The SE370 is billed as a three-person kayak, and although you can get three in it, I would prefer two - much like the Big Basin. Also similar to that yak is that people mention taking their dogs with them and having no issues with claws.
Do dogs really like kayaking? I know that mine would be such a nuisance, and probably jump out and get washed away. But they're very spirited dogs.
Back to the SE370 - it is rated to carry 295 kg (650 lbs) which is a pretty hefty load. You could definitely pack away a lot of stuff in here too, it's about 10'8" by about 15" internally, or 12'6" total length. It's pretty roomy.
It also comes with spray skirts which need to be lashed down - they do help to keep the water out of the boat especially in a bit of a swell.
You can read a full review of this kayak at https://www.kayakudos.com/sea-eagle-se370/
If you want to go more in-depth in choosing your inflatable kayak, you need to take into account the various types that are on offer. With inflatables you have sit-on-top, sit-in and canoe-style kayaks. Some people include SUPs (stand-up paddleboards), but they're so far removed from kayaks that I think they deserve their own treatment entirely. They are cool though...
This is, as you guessed, a kayak that you sit-on-top-of. If you look at one in profile, you'll see that the seat is basically level with the top of the sides. It's like a raft in this respect. A good example is the Coleman Quikpak K1.
This is more like the Big Basin or SE370 - the sides are noticeably higher than the seat. Unlike a rigid kayak, an inflatable sit-in is less enclosed. You usually don't have a covered cockpit to sit in, or a spray deck surrounding you. This makes them much more like....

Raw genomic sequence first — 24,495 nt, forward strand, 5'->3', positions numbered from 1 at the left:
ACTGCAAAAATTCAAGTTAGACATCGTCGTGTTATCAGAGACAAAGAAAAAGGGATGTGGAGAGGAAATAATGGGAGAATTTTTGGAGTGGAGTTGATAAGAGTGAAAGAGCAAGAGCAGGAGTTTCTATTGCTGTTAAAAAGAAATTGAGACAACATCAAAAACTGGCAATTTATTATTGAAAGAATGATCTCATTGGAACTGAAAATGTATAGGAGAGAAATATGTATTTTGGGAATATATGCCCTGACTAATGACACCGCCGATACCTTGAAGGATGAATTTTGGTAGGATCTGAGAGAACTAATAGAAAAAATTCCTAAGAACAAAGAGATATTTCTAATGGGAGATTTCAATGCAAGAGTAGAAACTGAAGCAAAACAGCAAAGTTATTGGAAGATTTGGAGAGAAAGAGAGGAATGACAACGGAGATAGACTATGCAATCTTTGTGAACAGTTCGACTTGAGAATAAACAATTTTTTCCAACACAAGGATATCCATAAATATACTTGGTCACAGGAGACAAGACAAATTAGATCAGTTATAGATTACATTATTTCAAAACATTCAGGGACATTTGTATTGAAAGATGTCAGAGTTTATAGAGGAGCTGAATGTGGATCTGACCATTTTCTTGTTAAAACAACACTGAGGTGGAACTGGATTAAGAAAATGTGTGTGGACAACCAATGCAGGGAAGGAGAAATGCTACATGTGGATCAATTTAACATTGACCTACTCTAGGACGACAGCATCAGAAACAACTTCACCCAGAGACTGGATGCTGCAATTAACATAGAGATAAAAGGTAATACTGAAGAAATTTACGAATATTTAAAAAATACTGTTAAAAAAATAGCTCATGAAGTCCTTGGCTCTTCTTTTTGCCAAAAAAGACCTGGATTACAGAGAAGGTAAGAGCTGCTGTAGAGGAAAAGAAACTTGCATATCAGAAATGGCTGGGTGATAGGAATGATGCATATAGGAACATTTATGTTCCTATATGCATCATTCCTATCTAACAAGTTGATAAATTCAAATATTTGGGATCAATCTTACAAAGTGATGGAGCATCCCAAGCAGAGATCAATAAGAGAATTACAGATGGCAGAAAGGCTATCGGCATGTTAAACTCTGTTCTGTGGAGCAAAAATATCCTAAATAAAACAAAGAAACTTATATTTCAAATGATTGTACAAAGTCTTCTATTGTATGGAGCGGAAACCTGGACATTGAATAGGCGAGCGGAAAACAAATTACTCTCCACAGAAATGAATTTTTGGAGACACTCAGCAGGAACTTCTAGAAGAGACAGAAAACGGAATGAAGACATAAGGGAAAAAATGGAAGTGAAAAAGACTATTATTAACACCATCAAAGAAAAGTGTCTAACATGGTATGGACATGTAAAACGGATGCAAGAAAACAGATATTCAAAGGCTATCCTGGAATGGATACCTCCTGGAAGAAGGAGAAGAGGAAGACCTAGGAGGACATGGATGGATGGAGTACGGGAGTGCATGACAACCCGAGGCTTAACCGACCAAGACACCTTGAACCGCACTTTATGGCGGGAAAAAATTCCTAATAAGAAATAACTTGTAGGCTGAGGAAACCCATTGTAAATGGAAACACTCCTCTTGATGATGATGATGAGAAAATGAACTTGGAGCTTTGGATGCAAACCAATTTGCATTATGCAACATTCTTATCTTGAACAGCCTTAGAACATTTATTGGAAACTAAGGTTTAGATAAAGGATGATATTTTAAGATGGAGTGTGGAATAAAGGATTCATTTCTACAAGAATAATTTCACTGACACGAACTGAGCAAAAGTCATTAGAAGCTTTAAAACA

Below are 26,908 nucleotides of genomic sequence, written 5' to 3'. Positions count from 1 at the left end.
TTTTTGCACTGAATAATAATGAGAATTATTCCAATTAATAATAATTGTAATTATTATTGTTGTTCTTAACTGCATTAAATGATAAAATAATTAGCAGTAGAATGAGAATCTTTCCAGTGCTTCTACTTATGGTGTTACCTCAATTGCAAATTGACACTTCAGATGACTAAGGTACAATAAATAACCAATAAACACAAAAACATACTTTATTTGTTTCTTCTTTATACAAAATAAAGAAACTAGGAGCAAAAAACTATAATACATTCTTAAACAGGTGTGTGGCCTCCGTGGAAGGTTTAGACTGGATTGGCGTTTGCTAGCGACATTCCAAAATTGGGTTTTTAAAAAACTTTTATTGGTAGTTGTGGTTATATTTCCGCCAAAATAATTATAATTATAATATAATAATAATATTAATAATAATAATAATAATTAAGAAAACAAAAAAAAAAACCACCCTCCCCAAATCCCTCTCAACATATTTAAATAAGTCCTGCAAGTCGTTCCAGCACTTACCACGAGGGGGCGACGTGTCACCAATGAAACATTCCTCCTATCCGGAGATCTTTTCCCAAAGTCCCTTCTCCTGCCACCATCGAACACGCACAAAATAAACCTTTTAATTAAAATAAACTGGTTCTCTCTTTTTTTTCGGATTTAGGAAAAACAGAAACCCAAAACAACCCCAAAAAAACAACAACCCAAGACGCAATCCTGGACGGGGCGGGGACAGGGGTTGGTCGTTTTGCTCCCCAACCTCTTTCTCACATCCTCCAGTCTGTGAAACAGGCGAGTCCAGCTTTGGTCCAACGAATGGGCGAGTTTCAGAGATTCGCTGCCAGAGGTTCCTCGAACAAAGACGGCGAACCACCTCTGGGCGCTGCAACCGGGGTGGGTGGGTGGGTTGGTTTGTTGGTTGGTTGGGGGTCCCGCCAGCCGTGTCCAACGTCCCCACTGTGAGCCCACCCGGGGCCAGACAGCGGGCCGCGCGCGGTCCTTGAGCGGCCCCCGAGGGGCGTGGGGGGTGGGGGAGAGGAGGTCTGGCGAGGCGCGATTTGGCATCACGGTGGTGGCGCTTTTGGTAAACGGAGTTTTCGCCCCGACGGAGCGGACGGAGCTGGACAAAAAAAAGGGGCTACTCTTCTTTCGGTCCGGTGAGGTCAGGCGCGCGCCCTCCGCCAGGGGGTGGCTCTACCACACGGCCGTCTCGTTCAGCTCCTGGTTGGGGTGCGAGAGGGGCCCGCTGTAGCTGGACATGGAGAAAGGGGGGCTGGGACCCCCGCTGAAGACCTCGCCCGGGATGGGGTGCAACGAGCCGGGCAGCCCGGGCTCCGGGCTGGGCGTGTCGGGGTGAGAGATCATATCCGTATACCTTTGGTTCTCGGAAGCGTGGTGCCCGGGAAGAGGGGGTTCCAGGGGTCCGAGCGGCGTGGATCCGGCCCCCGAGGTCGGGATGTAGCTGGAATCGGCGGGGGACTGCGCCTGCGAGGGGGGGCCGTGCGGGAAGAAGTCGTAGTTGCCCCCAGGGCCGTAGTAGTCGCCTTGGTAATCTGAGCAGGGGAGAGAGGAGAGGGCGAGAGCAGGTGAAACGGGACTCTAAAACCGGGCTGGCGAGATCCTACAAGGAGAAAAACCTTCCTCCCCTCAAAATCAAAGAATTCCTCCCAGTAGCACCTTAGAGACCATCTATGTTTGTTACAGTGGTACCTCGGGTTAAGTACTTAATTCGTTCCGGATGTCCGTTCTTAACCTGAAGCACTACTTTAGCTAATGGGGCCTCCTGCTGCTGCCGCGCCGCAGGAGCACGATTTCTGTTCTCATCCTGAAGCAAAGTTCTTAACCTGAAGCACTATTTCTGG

The NRS pike fishing kayak above is a bit more canoe-like than kayak-like - it is wider, somewhat deeper. Great for things like fishing where you need a bit more space.
I think the canoe-style/sit-in line is pretty fuzzy. Most inflatable kayaks don't look like a rigid sit-in kayak and look more like an open canoe.
Obviously, a sit-in kayak (with a spray deck, if possible) will keep you drier in rougher conditions, while you will get wet on a sit-on-top kayak unless it's flat-calm out there. You can bail out much more easily with a sit-in kayak if you capsize for instance. But you are really unlikely to capsize with an inflatable (I've tried a few times, it takes a lot of effort). And in addition to that, most of the sit-in inflatable kayaks don't actually enclose you, so if you were to capsize you would just drop out anyway.
I like the sit-in inflatables because you can have your things on the deck without fear of them rolling off into the water. The downside is that the water accumulates in the kayak while most of it just washes over a sit-on-top style. Which brings me to...
A self-bailing kayak has a drain hole or drain holes to allow water incursion to escape. It's not necessary if you are only going to be going out on flat waters such as a nice lake, but if you are on the ocean in any kind of swell, you will probably get water in the yak. Which means if there is nowhere for it to get out you will eventually get bogged down.
The thing with a blow-up yak is that it probably won't sink even if it's filled with water because it has integral buoyancy due to the air-filled sides and floor. But it does make it harder to manoeuvre, and you do, of course, get very wet.
Where does the water go, if there's a hole in your boat? Doesn't it just flow in rather than out?